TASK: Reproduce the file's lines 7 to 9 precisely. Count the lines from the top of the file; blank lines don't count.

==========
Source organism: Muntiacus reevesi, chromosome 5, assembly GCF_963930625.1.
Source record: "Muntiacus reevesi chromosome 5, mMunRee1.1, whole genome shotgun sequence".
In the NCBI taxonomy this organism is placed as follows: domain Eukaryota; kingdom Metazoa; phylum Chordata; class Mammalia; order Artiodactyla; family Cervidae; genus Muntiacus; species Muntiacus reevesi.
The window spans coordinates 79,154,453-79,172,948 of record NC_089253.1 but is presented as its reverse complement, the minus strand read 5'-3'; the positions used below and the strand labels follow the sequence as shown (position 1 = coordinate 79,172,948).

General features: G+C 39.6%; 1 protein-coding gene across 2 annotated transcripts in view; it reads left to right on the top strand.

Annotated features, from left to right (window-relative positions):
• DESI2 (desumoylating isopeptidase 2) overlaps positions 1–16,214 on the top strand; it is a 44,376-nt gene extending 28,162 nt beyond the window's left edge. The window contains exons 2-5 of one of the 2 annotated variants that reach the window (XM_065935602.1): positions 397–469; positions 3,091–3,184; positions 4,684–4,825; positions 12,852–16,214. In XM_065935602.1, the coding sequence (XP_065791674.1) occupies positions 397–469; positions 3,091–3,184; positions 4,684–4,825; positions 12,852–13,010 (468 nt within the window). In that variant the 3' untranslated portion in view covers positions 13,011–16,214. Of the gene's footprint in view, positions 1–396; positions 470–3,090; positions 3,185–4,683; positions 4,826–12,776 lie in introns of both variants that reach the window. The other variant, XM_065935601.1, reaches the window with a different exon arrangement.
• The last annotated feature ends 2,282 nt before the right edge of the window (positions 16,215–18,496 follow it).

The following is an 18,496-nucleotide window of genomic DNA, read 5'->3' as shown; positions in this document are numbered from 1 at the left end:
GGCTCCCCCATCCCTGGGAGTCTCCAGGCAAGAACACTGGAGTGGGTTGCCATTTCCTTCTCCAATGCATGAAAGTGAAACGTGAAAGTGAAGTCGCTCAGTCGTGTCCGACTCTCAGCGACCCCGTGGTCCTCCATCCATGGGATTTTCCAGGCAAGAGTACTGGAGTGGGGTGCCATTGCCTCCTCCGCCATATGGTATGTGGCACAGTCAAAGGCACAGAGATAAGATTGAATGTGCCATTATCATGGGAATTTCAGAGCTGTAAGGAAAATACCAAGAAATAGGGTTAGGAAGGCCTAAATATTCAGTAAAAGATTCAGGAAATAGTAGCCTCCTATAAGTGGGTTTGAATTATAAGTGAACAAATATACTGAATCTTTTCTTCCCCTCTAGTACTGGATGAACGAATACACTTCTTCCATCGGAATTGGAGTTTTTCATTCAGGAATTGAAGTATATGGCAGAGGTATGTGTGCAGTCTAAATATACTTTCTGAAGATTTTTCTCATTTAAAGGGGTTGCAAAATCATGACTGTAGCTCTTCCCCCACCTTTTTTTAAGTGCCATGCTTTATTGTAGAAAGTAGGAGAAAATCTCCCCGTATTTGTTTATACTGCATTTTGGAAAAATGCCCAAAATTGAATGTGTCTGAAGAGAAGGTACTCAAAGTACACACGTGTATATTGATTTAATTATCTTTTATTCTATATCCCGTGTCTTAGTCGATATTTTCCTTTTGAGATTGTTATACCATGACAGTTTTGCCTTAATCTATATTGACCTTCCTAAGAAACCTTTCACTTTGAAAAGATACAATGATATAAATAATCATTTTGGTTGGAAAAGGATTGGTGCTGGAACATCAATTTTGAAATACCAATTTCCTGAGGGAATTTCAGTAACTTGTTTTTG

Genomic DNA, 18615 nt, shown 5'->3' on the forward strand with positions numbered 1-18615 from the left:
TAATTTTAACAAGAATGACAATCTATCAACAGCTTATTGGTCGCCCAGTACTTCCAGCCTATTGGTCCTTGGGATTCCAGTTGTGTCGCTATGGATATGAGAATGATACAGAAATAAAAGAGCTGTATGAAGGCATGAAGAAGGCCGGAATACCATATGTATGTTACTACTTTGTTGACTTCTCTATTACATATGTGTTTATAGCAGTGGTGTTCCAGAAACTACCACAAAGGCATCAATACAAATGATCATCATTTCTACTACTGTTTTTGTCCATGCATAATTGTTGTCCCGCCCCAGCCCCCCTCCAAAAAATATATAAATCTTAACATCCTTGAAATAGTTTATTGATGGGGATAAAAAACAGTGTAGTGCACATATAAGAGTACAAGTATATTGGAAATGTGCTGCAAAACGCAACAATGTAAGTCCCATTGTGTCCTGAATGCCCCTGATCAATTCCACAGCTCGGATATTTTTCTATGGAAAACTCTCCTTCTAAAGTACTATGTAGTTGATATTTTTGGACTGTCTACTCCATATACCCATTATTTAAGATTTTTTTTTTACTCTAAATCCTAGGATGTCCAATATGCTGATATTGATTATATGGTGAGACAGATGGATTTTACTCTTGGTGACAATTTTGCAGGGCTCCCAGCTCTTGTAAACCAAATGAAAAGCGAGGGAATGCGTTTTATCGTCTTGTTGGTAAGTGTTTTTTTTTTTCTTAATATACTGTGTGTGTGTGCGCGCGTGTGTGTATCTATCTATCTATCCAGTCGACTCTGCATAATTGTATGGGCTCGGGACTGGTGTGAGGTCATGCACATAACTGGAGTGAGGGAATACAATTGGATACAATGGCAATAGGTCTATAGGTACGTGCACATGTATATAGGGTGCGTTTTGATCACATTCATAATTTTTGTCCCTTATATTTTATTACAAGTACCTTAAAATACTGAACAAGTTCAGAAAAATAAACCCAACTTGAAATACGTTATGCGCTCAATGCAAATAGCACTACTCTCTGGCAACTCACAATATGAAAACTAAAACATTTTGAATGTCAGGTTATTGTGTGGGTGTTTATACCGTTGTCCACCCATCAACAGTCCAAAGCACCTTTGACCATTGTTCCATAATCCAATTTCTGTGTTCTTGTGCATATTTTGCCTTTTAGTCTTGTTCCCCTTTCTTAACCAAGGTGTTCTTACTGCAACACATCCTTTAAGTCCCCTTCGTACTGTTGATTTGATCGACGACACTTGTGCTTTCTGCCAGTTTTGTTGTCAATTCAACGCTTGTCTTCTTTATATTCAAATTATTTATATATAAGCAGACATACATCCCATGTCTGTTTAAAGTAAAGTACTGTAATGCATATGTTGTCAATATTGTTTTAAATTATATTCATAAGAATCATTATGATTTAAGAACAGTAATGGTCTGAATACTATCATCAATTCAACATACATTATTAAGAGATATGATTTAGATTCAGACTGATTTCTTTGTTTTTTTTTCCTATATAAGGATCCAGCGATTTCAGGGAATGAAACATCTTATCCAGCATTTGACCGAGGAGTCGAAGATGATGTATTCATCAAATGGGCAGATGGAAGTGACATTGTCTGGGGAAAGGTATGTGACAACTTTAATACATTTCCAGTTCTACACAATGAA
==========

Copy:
• DESI2 (desumoylating isopeptidase 2) overlaps positions 1–16,214 on the top strand; it is a 44,376-nt gene extending 28,162 nt beyond the window's left edge. The window contains exons 2-5 of one of the 2 annotated variants that reach the window (XM_065935602.1): positions 397–469; positions 3,091–3,184; positions 4,684–4,825; positions 12,852–16,214. In XM_065935602.1, the coding sequence (XP_065791674.1) occupies positions 397–469; positions 3,091–3,184; positions 4,684–4,825; positions 12,852–13,010 (468 nt within the window). In that variant the 3' untranslated portion in view covers positions 13,011–16,214. Of the gene's footprint in view, positions 1–396; positions 470–3,090; positions 3,185–4,683; positions 4,826–12,776 lie in introns of both variants that reach the window. The other variant, XM_065935601.1, reaches the window with a different exon arrangement.
• The last annotated feature ends 2,282 nt before the right edge of the window (positions 16,215–18,496 follow it).

The following is an 18,496-nucleotide window of genomic DNA, read 5'->3' as shown; positions in this document are numbered from 1 at the left end: